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‘This other Eden, demi-paradise’

In William Shakespeare’s “Richard II,” John of Gaunt, an aging, frail power broker, approaches his death while considering the rule of his wretched nephew Richard.

Richard, poor kid, was made king at age 10 and, though essentially a fop, has to struggle with two great problems: his own inability to focus on affairs of state, and his growing awareness that all around him know he is utterly inept — an entitled party boy who constantly sees himself as a victim. His fallback, even as he careens toward his destruction, is his belief that he has been anointed and therefore he cannot be questioned. Occasionally he wants to be compared to Christ.

John of Gaunt has the appalled response of a patriot. He describes Richard as “Light vanity, insatiate cormorant, consuming means, soon preys upon itself.” A cormorant is a diving bird who moves with great speed under water and pierces its victims with its beak. To be underwater is to be in the subconscious, propelled by forces none can see from the land. Gaunt watches Richard’s reckless extravagance and realizes that this mismatched king is consuming himself.

And then John is lifted, in the freedom of the dying, to say what is most true to himself, most valued. He bursts into a kind of spontaneous hymn of love of his country: England is, to him, “This other Eden, demi-paradise … this happy breed of men, this little world; this precious stone, set in the silver sea … this land of such dear souls, this dear, dear land … that was wont to conquer others, hath made a shameful conquest of itself.”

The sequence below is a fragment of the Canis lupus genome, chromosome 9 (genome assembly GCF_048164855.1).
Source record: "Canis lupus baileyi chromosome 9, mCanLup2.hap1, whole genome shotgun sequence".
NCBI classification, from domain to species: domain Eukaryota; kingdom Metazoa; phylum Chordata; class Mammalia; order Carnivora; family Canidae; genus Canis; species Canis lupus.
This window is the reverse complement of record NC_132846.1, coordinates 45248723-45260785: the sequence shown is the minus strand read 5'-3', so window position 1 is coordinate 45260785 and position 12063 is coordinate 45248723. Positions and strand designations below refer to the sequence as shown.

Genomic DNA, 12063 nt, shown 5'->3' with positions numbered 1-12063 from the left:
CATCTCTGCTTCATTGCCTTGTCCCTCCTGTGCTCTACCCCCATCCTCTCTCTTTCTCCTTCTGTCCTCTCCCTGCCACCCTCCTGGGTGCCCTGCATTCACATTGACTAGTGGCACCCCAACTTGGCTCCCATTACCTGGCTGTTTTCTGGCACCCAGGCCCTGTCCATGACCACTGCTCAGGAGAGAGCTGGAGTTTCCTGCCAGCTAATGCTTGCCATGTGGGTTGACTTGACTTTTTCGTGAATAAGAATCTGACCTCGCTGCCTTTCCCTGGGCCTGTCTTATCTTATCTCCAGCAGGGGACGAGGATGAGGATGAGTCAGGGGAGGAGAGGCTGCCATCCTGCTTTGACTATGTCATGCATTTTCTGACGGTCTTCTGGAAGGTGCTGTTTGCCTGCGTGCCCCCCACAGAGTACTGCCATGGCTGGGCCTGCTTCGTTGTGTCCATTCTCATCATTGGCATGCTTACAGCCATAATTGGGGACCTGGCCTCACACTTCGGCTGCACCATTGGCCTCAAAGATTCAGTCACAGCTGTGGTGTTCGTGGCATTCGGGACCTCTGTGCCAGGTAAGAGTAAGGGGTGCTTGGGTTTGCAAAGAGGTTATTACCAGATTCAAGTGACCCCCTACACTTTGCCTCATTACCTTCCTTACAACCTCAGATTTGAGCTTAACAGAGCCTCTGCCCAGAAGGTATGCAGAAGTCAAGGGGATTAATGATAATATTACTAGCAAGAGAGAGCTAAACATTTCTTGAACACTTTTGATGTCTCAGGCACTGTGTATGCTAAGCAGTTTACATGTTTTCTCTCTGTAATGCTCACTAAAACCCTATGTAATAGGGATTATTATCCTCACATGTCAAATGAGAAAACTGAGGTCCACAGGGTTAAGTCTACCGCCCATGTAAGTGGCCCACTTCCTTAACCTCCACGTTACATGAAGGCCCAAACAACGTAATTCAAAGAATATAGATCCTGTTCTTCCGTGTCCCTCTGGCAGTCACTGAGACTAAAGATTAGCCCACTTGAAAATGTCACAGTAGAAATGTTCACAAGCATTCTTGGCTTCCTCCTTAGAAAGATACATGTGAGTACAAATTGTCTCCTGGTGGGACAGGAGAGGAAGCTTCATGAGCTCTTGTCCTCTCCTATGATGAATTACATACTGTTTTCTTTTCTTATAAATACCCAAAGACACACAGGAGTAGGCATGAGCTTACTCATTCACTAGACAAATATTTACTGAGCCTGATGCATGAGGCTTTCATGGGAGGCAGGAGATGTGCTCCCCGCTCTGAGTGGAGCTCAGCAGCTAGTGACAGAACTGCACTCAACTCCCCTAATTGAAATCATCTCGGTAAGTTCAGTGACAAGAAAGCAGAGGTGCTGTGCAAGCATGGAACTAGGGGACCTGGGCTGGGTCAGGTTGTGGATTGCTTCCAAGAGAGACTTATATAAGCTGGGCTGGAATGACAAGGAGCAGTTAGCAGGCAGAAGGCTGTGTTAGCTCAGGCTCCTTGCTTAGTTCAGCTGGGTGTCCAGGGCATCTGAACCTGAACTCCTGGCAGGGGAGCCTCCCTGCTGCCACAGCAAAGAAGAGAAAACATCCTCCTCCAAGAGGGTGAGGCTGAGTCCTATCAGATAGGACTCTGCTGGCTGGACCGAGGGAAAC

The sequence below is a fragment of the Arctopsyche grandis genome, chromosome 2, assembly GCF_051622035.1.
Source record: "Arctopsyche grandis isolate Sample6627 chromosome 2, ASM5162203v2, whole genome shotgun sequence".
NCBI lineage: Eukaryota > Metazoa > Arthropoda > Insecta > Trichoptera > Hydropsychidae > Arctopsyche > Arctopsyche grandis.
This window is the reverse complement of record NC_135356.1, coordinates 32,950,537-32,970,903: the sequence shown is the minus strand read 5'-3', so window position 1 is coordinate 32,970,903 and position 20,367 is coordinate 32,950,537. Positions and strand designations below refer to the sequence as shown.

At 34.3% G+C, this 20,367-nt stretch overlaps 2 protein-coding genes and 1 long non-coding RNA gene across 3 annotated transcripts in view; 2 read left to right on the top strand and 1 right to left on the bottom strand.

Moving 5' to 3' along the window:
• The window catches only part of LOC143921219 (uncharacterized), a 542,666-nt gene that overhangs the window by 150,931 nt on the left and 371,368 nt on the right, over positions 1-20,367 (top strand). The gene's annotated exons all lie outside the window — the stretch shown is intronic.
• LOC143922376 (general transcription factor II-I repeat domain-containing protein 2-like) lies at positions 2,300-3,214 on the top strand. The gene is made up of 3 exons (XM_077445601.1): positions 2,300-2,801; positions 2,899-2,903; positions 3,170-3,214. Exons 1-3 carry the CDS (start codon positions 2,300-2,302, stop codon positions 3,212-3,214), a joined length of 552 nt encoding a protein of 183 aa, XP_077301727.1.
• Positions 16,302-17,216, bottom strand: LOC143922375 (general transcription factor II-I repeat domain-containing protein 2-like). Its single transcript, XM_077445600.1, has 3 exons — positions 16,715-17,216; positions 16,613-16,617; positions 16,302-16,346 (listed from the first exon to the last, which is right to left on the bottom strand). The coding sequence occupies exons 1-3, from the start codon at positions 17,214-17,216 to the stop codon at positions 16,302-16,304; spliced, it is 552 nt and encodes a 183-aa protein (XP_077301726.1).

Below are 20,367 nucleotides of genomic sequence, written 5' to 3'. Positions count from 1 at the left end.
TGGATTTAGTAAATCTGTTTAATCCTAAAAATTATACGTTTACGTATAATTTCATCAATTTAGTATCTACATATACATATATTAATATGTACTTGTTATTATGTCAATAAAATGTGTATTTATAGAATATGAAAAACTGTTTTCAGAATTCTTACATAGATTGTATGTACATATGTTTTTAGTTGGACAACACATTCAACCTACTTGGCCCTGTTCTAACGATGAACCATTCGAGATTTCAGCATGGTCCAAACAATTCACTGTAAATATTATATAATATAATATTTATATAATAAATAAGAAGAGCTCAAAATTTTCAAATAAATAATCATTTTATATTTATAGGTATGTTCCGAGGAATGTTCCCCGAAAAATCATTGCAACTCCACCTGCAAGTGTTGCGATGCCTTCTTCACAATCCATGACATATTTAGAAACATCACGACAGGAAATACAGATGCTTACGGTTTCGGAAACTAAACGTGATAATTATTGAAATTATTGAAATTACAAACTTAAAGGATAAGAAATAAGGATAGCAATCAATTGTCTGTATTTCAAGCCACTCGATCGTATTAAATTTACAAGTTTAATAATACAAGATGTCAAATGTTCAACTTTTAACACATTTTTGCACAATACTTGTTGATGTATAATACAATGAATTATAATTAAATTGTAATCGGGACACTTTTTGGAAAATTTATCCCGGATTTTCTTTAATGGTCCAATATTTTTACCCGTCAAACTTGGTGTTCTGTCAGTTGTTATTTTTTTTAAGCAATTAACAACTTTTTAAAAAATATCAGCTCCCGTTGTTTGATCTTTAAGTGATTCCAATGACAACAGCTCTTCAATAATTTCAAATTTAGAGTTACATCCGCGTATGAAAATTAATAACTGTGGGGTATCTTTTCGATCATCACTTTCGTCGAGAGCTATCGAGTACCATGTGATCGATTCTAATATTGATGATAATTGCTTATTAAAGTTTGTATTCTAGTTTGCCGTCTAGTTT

It makes me weep to read these lines and to realize that we’re back in a similar tragedy. We have lifted into power a man with no access to his own weaknesses, a liar, an adulterer, a failing businessman who burned through vast fortunes, a false patriot who has made himself an asset of hostile powers, and who now thrashes in their grip. And we have lifted Donald Trump there in a time of relative peace and prosperity, simply to preserve white male dominance and insist on continuing to recklessly exploit this fragile earth our island home.

Like old Gaunt, I, now in my 75th year, Iament the betrayal of our dear, dear land. And with Gaunt, I revere the one he calls “This world’s ransom, blessed Mary’s Son.” I also lament that so many of my fellow believers support our current head of state.

There is, however, a big difference between Richard and Donald, and a big difference between John of Gaunt and all who read this. Donald is not a king. And we are not Donald’s subjects. In our land — of fruited plains and purple mountains’ majesty, of freshwater seas and human loveliness of every hue — we are not subjects of an anointed one. We are citizens. We do not have to have a convulsion of regicide to lead to yet another insecure monarch. We can vote this president out of the government. Here, we rule. Old and young, sick and well, scared and bold, we can rise, ballot in hand, and vote for plain Mr. Biden, a decent man whose heart is committed to what is most dear about our land: the belief that we are created equal and endowed with the inalienable rights of life, liberty, and the pursuit of happiness.

Jeff Black lives in Saranac Lake.

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